What you thought would be a serene living space has turned into a nightmare. Your apartment manager is harassing you, which is against the law. You have the right to quiet enjoyment of the apartment you are renting. If your apartment manager is making life difficult by his presence and behavior, take the proper steps to stop the harassment and exercise your rights to privacy and peace.
If you believe your apartment manager is trespassing on your home while you’re away, install a camera to document any unlawful entry and use it to complain to either the unit owner, the housing authority or law enforcement officials.
What is Harassment?
Harassment occurs when an apartment manager enters your apartment without permission or demands unreasonable access beyond what’s permitted by the lease. California law only allows access in specific situations, such as in an emergency, when the manager needs to perform repairs, or to show a prospective around at the end of the lease. You must get at least a 24-hour written notice before the manager enters. Even then, the access must be during business hours.
Document Each Incident
If your apartment manager is invading your privacy and goes beyond reasonable notifications to enter, document each incident. Ask the apartment manager to stop, and follow up in writing, reminding him of the strict laws about access. If the harassment doesn’t stop, contact the owner in writing, providing the list of violations and a copy of your first letter to the manager. Tell the owner that the manager is violating the law, and demand an intervention. State that you will pursue a trespass lawsuit or file a restraining order on the apartment manager if it continues.
When You’re Forced to Move Out
If an apartment manager harasses you to motivate you to move out, he is breaking the law. Tactics may include raising the rent to an unreasonable amount, changing your door locks, cutting off utilities, threatening you, stealing from you, or restricting you from access to amenities like the laundry or the pool. If you are harassed in this manner, you can immediately break the lease without giving any notice. You can also take the apartment manager to small claims court to sue for damages if the harassment does not cease.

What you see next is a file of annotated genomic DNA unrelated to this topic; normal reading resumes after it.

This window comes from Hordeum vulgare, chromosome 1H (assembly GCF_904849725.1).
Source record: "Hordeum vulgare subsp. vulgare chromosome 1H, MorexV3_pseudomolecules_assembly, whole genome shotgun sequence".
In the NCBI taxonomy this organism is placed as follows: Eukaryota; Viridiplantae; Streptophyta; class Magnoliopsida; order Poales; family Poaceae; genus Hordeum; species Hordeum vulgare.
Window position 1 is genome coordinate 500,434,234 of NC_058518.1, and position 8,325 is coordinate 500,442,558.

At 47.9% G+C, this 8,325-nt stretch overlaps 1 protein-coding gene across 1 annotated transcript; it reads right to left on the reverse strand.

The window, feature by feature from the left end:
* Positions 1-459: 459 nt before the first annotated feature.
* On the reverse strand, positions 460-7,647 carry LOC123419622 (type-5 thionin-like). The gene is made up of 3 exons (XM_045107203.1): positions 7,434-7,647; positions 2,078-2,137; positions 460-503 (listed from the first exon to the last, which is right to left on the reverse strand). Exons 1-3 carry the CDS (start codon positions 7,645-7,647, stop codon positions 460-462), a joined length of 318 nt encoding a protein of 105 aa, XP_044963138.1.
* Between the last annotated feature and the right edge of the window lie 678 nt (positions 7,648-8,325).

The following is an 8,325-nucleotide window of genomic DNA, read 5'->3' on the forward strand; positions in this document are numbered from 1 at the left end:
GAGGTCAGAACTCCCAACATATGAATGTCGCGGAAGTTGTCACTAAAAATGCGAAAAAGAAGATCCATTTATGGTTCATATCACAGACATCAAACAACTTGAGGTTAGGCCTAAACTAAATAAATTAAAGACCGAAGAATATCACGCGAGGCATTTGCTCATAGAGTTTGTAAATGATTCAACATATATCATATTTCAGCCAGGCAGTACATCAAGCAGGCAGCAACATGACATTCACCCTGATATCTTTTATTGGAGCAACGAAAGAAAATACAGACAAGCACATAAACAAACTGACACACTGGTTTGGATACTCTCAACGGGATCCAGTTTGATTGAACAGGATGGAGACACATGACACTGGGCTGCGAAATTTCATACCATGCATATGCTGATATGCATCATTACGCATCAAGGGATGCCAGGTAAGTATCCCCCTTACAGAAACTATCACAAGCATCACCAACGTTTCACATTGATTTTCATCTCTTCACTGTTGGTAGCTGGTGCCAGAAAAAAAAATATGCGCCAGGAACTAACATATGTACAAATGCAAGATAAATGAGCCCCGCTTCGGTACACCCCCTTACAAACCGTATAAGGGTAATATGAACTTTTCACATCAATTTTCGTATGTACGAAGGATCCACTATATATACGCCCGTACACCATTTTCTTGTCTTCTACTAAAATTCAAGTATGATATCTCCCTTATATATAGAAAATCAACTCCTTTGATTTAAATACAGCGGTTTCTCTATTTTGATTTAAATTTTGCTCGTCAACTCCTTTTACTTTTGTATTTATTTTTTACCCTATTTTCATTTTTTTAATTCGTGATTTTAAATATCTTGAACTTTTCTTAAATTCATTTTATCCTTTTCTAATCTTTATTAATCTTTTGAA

California law prohibits a landlord or his agent from retaliating against a tenant who stands up for his rights. Tenants might face retaliation, for example, if they report discrimination, lodge a complaint with a health or building department, or make a long-overdue repair and then deduct that amount from the rent. Retaliation could include delaying repairs, verbal abuse, sabotage, destruction of personal property, or a retaliatory eviction. If you feel that your apartment manager has served you an eviction notice as a retaliation, you can present your evidence at your eviction hearing to show each incident of harassment to the judge. If the judge finds in your favor, you will not have to leave the apartment.